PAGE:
I agree that staying active and follow up care is extremely important! I haven’t heard of any benefits of gluten free or avoiding dairy as I’m not sure of the benefits, but I would love to learn more about both of them.
Thank you Suzanne. I’m happy to hear you have remained at stage 3 for 15 years. Am I understanding correctly that you were already at stage 3 when you were diagnosed?
Thank you Eldermen. Will you continue on the Berberine? I’m glad to hear your levels went down.
I have been continuing it as it’s fairly cheap. I’m hoping it helps.
Yes! I actually went fully vegan, just prior to my PSC diagnosis and my colonoscopy prior showed inflammation and after, it was gone. Anecdotal perhaps but there is a lot of research on the benefits of plant based diets.
Eliminating milk definitely helped and eliminating all animal.products helped even more.
Highly recommend. Increase fiber esp. If deficient (SAD is usually deficient). If you can move towards reducing sugar and processed food…even better.
The data you are finding are a bit old. Transplant free survival is largely dependent on timing of diagnosis and whether it is genetically mediated.
There are some more recent PSC conference symposium presentations on YouTube that would be good to consult.
For me, my specialist feels like I will unlikely ever need a Transplant although things can easily shift.
I am only 4 years since diagnosis but I am not in my early years like your son (I am 52 F).
I was diagnosed at Stage 2 ~ so probably have had it for years before and didn’t know it. My condition, other than 2 flare ups, one due to taking augmentin, I have been stable. Make sure you son never gets prescribed augmentin, as it does major damage to your liver. Happy to share anything else you might need, too.
Thank you everyone. What a kind and generous group of people you all are.
Hi all-thanks for the add to this group. I see its so positive and that’s what I really need right now :-(.
My 18yo daughter just diagnosed with crohns 2 wks ago and psc last week. Its been a LOT to take in. She has always been so healthy and athletic then in January the itching started which led to a million doctors and tests, etc. all her bloodwork with exception of her liver enzymes looks good. Her crohns isnt that bad right now (thank god)
We’re still trying to wrap our heads around it all and we’re scared to death as she leaves us in 3 weeks to head to college. The itching wont ease up and he GI only prescribed antihistamine. But we are planning to transfer to a GI/Hep Dr at either UPenn or Jefferson in Philadelphia; appointments are scheduled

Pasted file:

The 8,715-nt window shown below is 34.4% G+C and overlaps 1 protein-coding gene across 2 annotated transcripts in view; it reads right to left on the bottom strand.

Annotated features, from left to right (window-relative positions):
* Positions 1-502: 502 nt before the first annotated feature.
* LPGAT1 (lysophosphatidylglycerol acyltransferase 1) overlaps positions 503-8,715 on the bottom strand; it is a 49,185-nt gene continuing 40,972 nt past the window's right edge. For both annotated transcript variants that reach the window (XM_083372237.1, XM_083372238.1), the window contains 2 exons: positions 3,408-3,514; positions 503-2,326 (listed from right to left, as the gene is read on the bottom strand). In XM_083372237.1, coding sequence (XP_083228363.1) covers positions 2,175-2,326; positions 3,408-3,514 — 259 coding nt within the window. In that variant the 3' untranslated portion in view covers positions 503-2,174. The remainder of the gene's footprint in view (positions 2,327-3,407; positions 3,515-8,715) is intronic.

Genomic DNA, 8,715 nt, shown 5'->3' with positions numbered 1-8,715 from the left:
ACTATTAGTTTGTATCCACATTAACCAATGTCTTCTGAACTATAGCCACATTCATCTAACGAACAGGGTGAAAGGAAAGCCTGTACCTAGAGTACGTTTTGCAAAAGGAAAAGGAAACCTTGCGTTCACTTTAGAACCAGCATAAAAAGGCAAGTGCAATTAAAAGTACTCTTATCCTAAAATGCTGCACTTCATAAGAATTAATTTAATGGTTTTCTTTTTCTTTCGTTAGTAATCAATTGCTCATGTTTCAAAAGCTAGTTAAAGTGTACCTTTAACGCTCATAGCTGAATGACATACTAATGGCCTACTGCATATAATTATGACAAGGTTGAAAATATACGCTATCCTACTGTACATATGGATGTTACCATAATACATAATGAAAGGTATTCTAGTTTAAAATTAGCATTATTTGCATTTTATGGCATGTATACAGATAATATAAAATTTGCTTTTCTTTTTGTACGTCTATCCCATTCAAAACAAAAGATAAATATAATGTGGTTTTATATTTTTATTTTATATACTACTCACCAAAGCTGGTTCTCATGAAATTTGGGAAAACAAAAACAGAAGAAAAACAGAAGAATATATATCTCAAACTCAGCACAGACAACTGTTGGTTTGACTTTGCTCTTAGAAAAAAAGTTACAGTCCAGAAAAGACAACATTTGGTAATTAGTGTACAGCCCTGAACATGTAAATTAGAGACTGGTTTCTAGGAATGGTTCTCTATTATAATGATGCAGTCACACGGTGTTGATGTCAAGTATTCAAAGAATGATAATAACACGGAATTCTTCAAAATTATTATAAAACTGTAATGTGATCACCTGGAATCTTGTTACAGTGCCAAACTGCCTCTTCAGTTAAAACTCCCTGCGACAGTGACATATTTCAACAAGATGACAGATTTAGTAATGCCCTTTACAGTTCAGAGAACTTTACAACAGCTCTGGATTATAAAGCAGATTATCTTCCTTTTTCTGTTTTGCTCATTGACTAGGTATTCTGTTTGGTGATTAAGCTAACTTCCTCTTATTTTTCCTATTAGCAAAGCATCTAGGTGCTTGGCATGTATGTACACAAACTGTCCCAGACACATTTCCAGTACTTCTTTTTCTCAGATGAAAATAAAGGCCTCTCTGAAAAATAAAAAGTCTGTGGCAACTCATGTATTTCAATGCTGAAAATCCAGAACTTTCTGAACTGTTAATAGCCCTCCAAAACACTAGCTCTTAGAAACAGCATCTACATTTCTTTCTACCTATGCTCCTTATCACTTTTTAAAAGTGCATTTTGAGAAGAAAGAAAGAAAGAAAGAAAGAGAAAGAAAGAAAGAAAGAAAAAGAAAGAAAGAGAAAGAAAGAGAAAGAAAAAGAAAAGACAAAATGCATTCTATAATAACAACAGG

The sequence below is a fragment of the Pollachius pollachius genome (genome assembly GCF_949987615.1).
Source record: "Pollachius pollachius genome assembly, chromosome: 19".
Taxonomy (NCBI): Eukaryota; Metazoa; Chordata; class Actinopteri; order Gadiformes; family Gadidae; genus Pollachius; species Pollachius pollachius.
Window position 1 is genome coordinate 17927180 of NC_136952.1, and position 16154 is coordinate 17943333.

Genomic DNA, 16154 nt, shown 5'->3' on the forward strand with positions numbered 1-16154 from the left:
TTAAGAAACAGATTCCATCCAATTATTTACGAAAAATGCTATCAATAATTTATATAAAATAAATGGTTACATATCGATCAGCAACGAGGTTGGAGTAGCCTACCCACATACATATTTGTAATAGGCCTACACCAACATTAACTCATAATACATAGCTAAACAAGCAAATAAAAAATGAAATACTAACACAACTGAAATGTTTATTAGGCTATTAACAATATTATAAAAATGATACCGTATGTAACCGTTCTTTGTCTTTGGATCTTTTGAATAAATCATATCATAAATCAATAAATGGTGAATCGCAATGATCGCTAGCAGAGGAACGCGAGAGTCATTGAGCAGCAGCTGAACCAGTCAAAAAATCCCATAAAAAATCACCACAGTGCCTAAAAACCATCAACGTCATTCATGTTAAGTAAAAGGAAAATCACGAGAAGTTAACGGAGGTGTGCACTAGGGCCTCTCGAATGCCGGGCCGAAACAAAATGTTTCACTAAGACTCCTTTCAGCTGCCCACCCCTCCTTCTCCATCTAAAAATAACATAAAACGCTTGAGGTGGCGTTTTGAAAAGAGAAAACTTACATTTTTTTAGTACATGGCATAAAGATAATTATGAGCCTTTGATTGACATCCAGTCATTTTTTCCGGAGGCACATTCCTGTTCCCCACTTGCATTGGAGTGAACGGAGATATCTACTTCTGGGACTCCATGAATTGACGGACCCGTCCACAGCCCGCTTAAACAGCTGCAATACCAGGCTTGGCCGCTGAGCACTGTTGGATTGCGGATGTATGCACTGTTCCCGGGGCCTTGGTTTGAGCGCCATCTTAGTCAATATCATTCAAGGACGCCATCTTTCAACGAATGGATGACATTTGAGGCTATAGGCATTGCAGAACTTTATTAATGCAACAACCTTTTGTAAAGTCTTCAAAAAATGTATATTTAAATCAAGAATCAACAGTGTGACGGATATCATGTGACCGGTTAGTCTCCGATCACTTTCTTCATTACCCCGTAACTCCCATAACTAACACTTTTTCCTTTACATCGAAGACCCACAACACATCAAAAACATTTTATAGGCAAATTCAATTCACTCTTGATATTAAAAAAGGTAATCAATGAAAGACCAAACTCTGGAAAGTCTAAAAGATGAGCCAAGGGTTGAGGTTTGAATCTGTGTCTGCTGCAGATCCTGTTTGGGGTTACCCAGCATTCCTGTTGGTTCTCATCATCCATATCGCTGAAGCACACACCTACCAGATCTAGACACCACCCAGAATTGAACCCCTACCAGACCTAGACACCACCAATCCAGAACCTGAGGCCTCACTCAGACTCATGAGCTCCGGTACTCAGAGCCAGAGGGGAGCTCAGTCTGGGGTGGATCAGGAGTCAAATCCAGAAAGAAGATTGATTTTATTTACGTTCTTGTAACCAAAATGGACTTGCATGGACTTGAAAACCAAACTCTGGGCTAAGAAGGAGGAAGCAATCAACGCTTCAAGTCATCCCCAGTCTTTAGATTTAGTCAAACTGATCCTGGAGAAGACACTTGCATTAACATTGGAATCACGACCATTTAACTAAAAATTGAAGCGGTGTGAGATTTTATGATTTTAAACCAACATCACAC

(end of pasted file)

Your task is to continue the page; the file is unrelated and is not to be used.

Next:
I’ll take any advice I can get!! Thank you all-I know I/we will be needing your support as we go through this.
When my son started 250mg of Ursodial 2x per day the itching subsided in about three to four weeks. antihistamine did not stop the itch for him but it is what I gave him to help him sleep at night before he was prescribed the Urso. We were also giving him large bendable ice packs to help him sleep, before the Urso. I hope your daughter can get on the Urso too. My son is on tablets but initially on liquid which was awful to get down. The tablets are much easier and he doesn’t taste them.
I tried a number of different ways to get rid of my PSC itching and nothing worked until my doctor prescribed Rifampin. I took 300 mg twice a day for 4+ years. It reduced my itching by 98%. It was the only thing that brought sanity to a very bad situation. My doctor first tried Zoloft, for one thing, it didn’t touch the itching, but also it really messed with my mind It’s an antidepressant, I wouldn’t recommend anyone taking that stuff. The Rifampin though really worked. You might ask her hepatologist about this.
I’ve had one visit so far with Dr. Ethan Weinberg at U Penn (Perelman center). I felt that he wanted to work with me when I was discussing various meds and when to start. Some members here have commented that their physicians are dismissive when considering different treatment options, which makes a person feel even more helpless. I told Dr. Weinberg I wanted to hold off on meds since my labs are normal and I only periodically have some pain, always mild. He was fine with that. There is a fibroscan machine at Penn. If you decide to go there, call ahead and ask if your daughter should fast a few hours before the appt. He may decide at the visit to have her get the scan and she would need to be fasting for a few hours.
Hello, Flyngcoho. My 27 year old son was diagnosed with PSC and Autoimmune Hepatitis when he was 15 years old. Non UC. He takes Urso, cortisone and Imurel, an immunosuppressant. In these 12 years he has led a normal life, has studied a university degree, works as a teacher and he has a girlfriend. Four months ago he started Dr. Siegnalet’s gluten-free and dairy-free diet. It is still a bit early to evaluate, but he is feeling better. Dr. Seignalet reports cases of cure of PSC with his diet. I, as a scientist, am cautious and prefer to wait before evaluating anything, it has only been 4 months since he started the diet and it is too early to draw conclusions. Anything you want to know ask me. Best regards.
Thank you Joal, I really appreciate your input. I will read up on that diet. What stage was your sons liver disease at when he was diagnosed? Has it progressed at all? It’s wonderful to hear he is doing so well and living a normal life. Thank you for the encouragement.